Hidden among all the houses and tall buildings in Toronto is a complex and beautiful system of ravines and parks. There's so many of them, in fact, that they make up around 20% of the city area. To give you a comparison they're 30 times bigger than Central Park in New York City.
The ravines are a result of the ice age. Essentially thousands of years ago Toronto, as we know it today, was completely covered in ice and glaciers. As those glaciers melted, they carved out the land creating all the ravines and valleys we have today.
Today, the ravines are home to rivers and woodlands running along their banks. Trails wind between the trees for people to explore and hike. The ecosystems are also home to all sorts of plants and animals. Unfortunately, though, they're in serious danger.
According to a study by the University of Toronto this year, the city's green space is being majorly threatened by invasive species right now and if we aren't careful they'll be completely sterile, empty valleys in the next couple of decades.
The study found that unless we do something to intervene, the ravines that make up so much of our city, 20% to be exact, will disappear within our lifetime.
Invasive species are essentially like murder squads when it comes to our natural ravine systems. The weeds and trees get into the environment somehow and steal nutrients from the plants already there or sometimes even poison them with their sap, wiping them out completely.
This may seem like a perfectly natural process and just sort of nature's way of survival of the fittest, but humans play a role in it. One of the invasive species harming Toronto's ravines is the Norway Maple tree, which is regularly sold at garden centres.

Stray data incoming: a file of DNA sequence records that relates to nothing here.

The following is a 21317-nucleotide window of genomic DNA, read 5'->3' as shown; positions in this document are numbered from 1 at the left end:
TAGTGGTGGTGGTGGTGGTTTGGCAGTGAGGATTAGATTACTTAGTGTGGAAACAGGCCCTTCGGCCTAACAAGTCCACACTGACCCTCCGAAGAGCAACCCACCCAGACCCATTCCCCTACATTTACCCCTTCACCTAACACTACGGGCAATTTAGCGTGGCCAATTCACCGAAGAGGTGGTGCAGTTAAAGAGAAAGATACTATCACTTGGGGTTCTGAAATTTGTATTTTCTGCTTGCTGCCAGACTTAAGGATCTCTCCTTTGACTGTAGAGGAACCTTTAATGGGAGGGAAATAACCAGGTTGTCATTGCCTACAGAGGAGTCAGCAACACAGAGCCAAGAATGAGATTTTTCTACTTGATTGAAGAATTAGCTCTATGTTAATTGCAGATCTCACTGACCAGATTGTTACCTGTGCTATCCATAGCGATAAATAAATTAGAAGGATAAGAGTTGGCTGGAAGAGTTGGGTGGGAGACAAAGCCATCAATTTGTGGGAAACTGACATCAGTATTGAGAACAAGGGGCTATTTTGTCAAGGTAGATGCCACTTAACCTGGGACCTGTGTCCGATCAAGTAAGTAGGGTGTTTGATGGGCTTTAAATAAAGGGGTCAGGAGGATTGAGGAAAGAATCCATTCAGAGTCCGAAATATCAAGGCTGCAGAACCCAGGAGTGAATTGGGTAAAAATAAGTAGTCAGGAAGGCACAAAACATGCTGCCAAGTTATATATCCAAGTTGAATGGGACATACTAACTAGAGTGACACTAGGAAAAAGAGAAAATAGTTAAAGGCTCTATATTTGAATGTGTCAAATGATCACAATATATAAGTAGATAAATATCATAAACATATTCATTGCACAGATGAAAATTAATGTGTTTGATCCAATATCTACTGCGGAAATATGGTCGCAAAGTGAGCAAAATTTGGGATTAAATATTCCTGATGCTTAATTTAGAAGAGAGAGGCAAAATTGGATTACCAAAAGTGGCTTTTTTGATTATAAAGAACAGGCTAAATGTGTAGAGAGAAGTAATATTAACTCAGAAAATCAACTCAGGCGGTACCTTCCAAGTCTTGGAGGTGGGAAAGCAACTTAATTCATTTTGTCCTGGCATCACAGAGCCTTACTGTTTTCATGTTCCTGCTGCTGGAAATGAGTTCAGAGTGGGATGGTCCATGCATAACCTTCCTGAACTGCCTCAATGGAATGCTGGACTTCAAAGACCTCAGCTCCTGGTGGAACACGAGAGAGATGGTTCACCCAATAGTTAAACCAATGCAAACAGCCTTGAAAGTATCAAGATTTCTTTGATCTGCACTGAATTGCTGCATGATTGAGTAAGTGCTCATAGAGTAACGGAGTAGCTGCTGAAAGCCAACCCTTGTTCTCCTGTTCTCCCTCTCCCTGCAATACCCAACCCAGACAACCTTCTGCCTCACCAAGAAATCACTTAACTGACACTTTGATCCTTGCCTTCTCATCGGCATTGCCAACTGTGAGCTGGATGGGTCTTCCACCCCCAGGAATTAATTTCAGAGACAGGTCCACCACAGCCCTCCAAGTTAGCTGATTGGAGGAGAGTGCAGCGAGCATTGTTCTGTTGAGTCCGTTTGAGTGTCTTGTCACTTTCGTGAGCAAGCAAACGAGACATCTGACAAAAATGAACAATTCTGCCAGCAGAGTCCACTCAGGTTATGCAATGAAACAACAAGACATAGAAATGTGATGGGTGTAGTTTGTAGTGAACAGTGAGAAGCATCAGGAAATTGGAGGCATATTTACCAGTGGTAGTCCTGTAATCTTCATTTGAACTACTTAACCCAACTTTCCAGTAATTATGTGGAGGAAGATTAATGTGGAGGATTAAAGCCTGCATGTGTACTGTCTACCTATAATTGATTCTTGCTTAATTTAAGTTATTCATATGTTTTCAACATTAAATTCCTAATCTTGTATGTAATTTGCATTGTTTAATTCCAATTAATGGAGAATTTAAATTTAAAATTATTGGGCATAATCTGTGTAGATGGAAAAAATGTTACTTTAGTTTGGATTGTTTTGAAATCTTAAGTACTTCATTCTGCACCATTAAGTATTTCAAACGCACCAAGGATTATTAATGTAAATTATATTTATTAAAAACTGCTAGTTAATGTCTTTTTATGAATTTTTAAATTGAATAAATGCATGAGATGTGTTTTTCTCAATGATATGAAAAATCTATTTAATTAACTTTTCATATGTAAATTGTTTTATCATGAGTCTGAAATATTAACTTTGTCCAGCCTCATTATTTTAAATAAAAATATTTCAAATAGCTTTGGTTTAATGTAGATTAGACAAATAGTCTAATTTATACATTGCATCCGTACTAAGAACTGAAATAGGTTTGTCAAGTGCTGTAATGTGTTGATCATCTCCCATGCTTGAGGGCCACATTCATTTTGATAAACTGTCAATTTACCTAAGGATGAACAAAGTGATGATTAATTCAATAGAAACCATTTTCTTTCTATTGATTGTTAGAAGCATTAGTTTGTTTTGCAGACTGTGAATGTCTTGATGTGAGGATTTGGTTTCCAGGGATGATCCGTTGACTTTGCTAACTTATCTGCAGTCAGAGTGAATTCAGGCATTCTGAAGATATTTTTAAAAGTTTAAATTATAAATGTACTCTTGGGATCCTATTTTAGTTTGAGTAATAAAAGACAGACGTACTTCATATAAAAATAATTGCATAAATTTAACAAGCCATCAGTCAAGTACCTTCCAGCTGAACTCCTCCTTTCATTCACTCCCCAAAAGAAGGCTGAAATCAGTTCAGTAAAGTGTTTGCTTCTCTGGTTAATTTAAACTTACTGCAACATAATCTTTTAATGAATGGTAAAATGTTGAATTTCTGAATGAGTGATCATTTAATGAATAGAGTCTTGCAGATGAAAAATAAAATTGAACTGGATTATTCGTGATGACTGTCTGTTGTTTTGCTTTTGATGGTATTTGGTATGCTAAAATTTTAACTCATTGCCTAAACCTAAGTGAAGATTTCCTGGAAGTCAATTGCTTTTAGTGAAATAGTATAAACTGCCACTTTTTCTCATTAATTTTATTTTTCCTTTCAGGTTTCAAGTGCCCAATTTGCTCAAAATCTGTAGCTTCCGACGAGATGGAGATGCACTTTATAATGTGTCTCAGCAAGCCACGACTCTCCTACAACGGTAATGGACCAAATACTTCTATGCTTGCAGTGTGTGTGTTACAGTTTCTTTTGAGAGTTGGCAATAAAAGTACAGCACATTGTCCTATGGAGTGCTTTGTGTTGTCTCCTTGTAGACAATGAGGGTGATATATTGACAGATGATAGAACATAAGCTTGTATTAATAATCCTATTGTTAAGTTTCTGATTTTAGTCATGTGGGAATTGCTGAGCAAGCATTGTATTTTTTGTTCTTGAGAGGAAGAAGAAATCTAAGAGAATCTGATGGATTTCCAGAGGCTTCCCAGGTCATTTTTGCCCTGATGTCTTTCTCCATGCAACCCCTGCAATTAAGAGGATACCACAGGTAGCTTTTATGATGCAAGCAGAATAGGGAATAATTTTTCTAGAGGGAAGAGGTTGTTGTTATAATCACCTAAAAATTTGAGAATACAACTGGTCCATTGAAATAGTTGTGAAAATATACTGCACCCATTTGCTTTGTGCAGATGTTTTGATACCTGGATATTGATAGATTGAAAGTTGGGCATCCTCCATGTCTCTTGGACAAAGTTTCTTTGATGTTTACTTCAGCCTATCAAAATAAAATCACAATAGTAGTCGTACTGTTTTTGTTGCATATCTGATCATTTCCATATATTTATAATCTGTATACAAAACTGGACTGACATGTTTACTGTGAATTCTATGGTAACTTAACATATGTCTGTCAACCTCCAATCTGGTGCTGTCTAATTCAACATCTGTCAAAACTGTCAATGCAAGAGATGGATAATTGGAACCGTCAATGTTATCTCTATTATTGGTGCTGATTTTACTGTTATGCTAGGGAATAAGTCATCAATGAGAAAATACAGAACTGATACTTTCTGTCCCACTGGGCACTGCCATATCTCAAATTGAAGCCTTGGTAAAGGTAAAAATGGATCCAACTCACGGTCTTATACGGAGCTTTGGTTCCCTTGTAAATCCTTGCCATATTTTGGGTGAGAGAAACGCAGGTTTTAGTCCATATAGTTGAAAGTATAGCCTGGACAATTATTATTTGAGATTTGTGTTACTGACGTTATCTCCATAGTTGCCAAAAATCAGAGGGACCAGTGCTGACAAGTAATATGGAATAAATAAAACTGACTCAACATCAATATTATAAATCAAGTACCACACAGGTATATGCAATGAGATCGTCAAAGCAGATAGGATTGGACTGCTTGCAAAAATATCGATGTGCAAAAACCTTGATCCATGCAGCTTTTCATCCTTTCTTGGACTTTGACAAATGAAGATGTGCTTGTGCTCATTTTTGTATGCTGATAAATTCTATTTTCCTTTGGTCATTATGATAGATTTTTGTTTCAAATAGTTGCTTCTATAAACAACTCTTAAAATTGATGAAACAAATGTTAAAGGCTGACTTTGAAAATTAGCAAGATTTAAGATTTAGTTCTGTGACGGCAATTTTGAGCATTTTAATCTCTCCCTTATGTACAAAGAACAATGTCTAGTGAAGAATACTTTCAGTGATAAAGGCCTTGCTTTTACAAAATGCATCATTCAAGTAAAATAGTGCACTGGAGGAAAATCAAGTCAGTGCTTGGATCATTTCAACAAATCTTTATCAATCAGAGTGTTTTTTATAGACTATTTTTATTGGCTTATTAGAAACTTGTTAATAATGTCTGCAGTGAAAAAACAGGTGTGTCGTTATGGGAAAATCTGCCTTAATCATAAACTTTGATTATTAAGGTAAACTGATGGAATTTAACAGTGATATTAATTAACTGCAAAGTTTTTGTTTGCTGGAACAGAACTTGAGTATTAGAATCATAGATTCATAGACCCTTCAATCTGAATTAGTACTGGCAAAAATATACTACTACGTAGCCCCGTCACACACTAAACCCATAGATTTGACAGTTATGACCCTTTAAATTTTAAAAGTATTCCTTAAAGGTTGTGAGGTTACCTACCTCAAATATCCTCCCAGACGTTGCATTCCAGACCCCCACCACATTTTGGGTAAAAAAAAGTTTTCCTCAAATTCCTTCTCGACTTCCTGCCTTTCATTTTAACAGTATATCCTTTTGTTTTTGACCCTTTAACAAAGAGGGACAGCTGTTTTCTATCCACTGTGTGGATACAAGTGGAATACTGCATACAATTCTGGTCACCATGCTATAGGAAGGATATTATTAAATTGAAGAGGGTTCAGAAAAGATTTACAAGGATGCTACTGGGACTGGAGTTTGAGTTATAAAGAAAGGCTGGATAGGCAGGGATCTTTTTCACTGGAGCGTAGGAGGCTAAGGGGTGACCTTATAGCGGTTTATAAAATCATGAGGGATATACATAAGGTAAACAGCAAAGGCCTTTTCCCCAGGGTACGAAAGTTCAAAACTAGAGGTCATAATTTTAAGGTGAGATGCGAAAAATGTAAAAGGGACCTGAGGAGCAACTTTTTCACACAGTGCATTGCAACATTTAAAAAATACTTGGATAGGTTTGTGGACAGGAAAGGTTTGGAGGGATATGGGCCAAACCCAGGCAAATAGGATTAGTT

By planting them on our own properties, humans have made the Norway Maple reproduce at an alarming rate. Now, it makes up almost half of the Toronto ravine plant life, which is concerning because its roots destroy the ground plants while it sap kills other species nearby too.
When this happens it creates erosions and landslides in the ravines and eventually, enough of this will lead to total desolation of Toronto's ravines. Beyond this, in the past companies and people regularly used the ravines as a dumping ground, literally turning it into a wasteland.
To fix this all, environmentalists in the city want to declare essentially a state of emergency. They want to warn the people of Toronto about Norway Maples and other invasive species and cut down the areas that have in infected and replant there. With the ravines already disappearing, they're hoping it's not too late.